For the case k=0, I am removing 5 j's and adding 2 k's, so here before the switch I need to show there are at least 5 j's.

3j+0k≥14 [since k=0]
3j≥14 [since k=0]

The only way to make this possible is if 3(j) >= 14 by induction hypothesis

j≥5 [to get at least 14¢]
Therefore if k=0, there will always be at least 5x3¢ stamps.

Is this reasoning oK?

13. You're right about A not being inductive. I just need to specify 14 as its minimum to correct that, or conclude that it's subset after 14 is inductive. I was also too hasty with my algorithm. I do believe we can do a proof by cases for this to tidy up my proof. Other than that, it should follow the same basic structure.

Might I add, I was thinking about this while I was pulling into my housing complex yesterday (don't ask me why), and I wondered if there might be a way to devise an algorithm in terms of modulo 3 and modulo 8, to generate a sort of equivalence class operation. It would then make dealing with the proof by cases straight forward because there's only so many cases between modulo 3 and modulo 8 we have to deal with. At least notationally, I think it would simplify a lot of it.

For those interested in seeing the simulation of this problem, you can download R and run the following code. Keep in mind that R indexes its vectors started at 1, not 0.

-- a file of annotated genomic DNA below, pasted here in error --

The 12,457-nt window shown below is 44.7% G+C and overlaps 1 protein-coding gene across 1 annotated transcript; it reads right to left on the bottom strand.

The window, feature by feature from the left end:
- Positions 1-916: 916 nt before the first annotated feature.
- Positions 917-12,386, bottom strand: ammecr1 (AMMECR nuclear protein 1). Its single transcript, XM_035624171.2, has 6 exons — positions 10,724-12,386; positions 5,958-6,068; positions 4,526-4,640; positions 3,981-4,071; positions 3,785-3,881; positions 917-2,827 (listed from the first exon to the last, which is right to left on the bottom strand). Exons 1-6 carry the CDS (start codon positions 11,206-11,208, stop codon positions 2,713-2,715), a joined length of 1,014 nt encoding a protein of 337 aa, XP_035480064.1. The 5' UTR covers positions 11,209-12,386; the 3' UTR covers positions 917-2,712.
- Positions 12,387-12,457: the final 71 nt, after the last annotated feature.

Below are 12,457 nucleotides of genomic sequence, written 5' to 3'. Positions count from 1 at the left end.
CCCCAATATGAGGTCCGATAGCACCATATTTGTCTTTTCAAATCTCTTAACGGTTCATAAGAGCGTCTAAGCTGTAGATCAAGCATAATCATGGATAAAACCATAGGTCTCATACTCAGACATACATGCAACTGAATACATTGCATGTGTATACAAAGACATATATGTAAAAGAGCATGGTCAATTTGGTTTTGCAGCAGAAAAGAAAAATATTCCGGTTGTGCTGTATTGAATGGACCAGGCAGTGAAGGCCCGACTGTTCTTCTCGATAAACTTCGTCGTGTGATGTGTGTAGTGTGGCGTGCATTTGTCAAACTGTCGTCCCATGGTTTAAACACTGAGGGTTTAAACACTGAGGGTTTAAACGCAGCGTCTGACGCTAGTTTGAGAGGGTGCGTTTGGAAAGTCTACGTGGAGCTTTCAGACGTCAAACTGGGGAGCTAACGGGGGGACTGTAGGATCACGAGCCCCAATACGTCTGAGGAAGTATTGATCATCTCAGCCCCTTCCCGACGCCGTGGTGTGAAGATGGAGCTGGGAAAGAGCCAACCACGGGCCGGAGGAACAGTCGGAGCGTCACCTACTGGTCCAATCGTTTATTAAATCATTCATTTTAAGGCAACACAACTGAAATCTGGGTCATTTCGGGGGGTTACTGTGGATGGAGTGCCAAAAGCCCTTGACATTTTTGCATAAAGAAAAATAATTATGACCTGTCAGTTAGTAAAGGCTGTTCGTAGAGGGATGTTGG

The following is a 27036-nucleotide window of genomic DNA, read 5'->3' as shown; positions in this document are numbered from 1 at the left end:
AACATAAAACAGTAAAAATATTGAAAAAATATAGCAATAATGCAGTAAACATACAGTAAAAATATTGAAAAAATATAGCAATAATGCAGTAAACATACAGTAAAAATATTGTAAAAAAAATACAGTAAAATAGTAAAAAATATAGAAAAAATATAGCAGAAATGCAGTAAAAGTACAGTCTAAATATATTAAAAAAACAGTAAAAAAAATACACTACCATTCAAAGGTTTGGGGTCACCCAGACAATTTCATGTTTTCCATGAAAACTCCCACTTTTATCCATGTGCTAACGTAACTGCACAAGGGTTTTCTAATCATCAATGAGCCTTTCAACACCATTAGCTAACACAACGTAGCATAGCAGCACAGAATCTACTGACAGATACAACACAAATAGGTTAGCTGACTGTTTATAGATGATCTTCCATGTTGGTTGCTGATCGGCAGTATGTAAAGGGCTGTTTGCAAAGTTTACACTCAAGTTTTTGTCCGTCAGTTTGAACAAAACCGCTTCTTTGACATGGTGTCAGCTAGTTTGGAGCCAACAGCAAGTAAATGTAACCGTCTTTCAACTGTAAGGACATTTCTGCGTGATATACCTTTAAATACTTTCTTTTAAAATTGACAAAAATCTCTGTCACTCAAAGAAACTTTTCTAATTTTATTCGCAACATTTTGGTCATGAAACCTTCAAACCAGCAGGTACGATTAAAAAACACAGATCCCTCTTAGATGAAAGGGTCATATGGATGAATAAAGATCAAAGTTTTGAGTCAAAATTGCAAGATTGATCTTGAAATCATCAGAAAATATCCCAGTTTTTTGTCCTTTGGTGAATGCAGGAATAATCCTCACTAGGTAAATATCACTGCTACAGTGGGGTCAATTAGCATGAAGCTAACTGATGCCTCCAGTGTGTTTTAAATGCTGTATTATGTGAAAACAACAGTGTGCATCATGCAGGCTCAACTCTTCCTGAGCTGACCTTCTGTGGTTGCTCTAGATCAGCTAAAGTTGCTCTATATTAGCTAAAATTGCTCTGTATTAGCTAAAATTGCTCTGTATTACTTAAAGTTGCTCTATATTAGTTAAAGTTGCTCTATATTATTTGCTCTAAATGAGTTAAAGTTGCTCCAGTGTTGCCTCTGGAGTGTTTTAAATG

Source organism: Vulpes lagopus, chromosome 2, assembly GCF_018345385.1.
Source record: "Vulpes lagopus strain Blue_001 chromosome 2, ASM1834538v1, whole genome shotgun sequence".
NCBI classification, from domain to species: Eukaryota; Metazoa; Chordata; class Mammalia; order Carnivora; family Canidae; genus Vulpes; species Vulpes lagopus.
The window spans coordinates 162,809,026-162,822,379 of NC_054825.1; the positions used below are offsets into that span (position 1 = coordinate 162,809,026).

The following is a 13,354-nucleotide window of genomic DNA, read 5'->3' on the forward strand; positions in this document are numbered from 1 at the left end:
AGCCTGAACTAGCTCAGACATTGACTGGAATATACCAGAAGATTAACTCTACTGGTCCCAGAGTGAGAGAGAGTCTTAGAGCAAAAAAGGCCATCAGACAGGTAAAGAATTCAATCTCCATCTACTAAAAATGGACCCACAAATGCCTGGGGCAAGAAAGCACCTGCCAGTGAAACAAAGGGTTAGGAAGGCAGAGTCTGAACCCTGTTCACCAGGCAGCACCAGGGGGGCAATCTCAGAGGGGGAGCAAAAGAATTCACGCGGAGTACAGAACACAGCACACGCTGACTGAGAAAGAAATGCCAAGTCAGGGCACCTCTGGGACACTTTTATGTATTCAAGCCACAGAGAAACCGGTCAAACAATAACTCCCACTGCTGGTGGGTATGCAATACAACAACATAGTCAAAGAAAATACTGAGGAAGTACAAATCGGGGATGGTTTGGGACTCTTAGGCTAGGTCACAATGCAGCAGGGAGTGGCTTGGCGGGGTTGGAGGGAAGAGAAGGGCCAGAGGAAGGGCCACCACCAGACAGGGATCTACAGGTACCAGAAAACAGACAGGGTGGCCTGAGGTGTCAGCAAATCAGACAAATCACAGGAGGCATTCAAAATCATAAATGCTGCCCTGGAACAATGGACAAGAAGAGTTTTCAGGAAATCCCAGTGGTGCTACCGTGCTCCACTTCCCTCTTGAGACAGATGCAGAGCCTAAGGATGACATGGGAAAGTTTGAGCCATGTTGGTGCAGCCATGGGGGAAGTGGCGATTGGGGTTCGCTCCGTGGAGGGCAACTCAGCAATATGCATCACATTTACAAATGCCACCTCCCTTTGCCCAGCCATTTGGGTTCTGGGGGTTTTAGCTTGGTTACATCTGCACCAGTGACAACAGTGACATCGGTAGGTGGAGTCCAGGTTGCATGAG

Code:
f = function(j, k) 3*j + 8*k
x = matrix(nrow=100, ncol=3)
for(j in 0:9) for(k in 0:9) x[(10*j + k + 1), ] = c(j, k, f(j, k))
x = data.frame(x)
(x = x[order(x[[3]]), ])

14. Originally Posted by bryangoodrich
You're right about A not being inductive. I just need to specify 14 as its minimum to correct that, or conclude that it's subset after 14 is inductive. I was also too hasty with my algorithm. I do believe we can do a proof by cases for this to tidy up my proof. Other than that, it should follow the same basic structure.

Might I add, I was thinking about this while I was pulling into my housing complex yesterday (don't ask me why), and I wondered if there might be a way to devise an algorithm in terms of modulo 3 and modulo 8, to generate a sort of equivalence class operation. It would then make dealing with the proof by cases straight forward because there's only so many cases between modulo 3 and modulo 8 we have to deal with. At least notationally, I think it would simplify a lot of it.